Long v Tower Hamlets London Borough Council: ChD 29 Mar 1996

The landlord’s agents wrote to the proposed tenant offering a quarterly tenancy of the premises. The tenancy was to commence at a future date. The defendant endorsed the letter and returned it to say he would abide by the terms, and he was allowed into possession. He ceased to pay rent, and eventually came to claim that he had acquired the freehold by adverse possession.
Held: The appropriate limitation period of twelve years ran from the date of the accrual of the right of action. The landlord said that, as a lease in writing, time ran only from the date of a notice to quit. The tenant said no lease in writing existed unless it was dispositive, ie a document creating a leasehold estate. The document was not executed as a deed, and could only create a legal estate if it fell within s54(2) of the 1925 Act. Since it did not take affect in possession, it was reversionary and could not fall within the exception. A tenancy for less than three years but without immediate possession being taken must be by deed: ‘there was no ‘lease in writing’ for the purposes of paragraph 5(1) if the writing, however comprehensively set out and clearly referable to the existence of a new lease, was merely evidential. If there was to be a ‘lease in writing’ the writing itself had to ‘pass an interest’ and ‘operate a lease’ or ‘create an estate.’ and ‘Reversionary lease conferring no immediate right to take possession were altogether excluded form the ambit of section 54(2) of the 1925 Act. Such reversionary leases could take effect only if made by deed. Therefore the tenancy which undoubtedly came into existence was not one created by the tenancy document but rather one which arose by operation of law, by the payment and receipt of rent.’ The action was arguable and should be allowed to proceed.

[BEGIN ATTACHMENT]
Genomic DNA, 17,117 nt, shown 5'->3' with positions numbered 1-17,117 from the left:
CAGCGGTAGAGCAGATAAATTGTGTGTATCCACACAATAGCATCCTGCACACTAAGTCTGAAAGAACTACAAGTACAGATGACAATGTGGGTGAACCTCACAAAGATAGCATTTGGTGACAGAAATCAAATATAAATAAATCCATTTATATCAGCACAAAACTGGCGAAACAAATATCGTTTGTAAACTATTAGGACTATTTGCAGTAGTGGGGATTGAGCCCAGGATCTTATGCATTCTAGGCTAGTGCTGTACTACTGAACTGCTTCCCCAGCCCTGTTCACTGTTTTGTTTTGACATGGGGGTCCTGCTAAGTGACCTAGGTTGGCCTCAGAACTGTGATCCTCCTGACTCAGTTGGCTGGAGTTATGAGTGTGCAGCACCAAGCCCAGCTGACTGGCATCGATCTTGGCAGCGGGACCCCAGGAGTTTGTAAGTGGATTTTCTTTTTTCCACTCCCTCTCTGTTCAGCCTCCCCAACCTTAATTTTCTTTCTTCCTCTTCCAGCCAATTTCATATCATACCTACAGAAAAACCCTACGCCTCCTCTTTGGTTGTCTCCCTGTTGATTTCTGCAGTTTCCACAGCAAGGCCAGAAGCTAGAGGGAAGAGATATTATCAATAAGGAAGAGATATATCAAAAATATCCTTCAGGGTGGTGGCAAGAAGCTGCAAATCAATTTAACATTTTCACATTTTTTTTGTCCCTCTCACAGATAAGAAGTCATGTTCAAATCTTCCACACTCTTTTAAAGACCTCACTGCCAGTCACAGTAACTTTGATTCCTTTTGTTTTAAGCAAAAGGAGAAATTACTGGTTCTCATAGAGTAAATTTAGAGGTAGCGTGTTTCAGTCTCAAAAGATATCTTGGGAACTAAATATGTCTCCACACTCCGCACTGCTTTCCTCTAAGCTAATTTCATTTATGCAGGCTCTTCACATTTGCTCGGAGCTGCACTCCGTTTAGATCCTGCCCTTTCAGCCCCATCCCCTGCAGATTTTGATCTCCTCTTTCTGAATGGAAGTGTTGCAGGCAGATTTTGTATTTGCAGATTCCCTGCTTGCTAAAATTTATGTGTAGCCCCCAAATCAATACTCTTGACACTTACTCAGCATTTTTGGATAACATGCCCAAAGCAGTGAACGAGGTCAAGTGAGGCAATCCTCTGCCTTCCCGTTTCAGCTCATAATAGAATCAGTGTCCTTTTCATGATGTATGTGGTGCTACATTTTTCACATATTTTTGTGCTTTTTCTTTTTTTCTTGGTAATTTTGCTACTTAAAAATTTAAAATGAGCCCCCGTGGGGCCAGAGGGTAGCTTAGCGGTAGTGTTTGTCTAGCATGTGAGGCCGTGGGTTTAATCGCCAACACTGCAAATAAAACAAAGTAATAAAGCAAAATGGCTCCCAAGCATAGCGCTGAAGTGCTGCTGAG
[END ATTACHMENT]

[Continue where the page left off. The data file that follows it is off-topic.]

James Munby QC


Times 29-Mar-1996, [1996] 2 All ER 683


Law of Property Act 1925 54(2), Limitation Act 1980 Sch1 p5(1)


CitedDoe d. Landsell v Gower 1851
The tenant was let into parochial property by the parish officers making an entry in the vestry book ‘We the churchwardens and overseers of P., do hereby agree to let to JB of . . . The newly erected cottage . . Situate . . . At the rent of 1s 6d . .
CitedMoses v Lovegrove CA 29-Apr-1952
The tenant had gone into possession under an oral agreement with a rent book. He ceased to pay rent or acknowledge the landlord’s right in 1938. In 1952 the landlord sought to recover possession, and now appealed a finding that the tenant had . .
Lists of cited by and citing cases may be incomplete.

Landlord and Tenant, Limitation

Updated: 09 April 2022; Ref: scu.83180